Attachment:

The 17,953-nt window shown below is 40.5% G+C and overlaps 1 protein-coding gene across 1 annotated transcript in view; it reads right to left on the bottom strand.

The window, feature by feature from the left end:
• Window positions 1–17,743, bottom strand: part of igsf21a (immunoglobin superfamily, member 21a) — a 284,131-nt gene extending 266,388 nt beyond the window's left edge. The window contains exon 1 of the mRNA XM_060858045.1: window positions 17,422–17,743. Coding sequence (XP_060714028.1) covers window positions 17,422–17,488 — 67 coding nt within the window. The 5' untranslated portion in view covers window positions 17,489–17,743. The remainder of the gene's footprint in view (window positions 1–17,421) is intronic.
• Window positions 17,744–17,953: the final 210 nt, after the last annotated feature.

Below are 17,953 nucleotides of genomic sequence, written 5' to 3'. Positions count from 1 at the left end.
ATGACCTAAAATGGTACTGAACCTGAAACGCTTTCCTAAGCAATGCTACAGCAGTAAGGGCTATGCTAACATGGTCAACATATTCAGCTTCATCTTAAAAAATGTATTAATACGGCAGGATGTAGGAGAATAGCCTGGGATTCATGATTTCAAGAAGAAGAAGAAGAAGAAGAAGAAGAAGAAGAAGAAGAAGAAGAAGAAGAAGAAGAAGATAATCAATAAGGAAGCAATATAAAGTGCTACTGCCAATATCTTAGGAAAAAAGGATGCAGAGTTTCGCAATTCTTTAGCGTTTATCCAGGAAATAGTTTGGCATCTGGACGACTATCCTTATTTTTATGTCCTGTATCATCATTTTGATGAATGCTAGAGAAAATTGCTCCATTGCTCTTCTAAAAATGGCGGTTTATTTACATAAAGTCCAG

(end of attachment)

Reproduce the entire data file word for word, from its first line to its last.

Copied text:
The 17,953-nt window shown below is 40.5% G+C and overlaps 1 protein-coding gene across 1 annotated transcript in view; it reads right to left on the bottom strand.

The window, feature by feature from the left end:
• Window positions 1–17,743, bottom strand: part of igsf21a (immunoglobin superfamily, member 21a) — a 284,131-nt gene extending 266,388 nt beyond the window's left edge. The window contains exon 1 of the mRNA XM_060858045.1: window positions 17,422–17,743. Coding sequence (XP_060714028.1) covers window positions 17,422–17,488 — 67 coding nt within the window. The 5' untranslated portion in view covers window positions 17,489–17,743. The remainder of the gene's footprint in view (window positions 1–17,421) is intronic.
• Window positions 17,744–17,953: the final 210 nt, after the last annotated feature.

Below are 17,953 nucleotides of genomic sequence, written 5' to 3'. Positions count from 1 at the left end.
ATGACCTAAAATGGTACTGAACCTGAAACGCTTTCCTAAGCAATGCTACAGCAGTAAGGGCTATGCTAACATGGTCAACATATTCAGCTTCATCTTAAAAAATGTATTAATACGGCAGGATGTAGGAGAATAGCCTGGGATTCATGATTTCAAGAAGAAGAAGAAGAAGAAGAAGAAGAAGAAGAAGAAGAAGAAGAAGAAGAAGAAGAAGATAATCAATAAGGAAGCAATATAAAGTGCTACTGCCAATATCTTAGGAAAAAAGGATGCAGAGTTTCGCAATTCTTTAGCGTTTATCCAGGAAATAGTTTGGCATCTGGACGACTATCCTTATTTTTATGTCCTGTATCATCATTTTGATGAATGCTAGAGAAAATTGCTCCATTGCTCTTCTAAAAATGGCGGTTTATTTACATAAAGTCCAG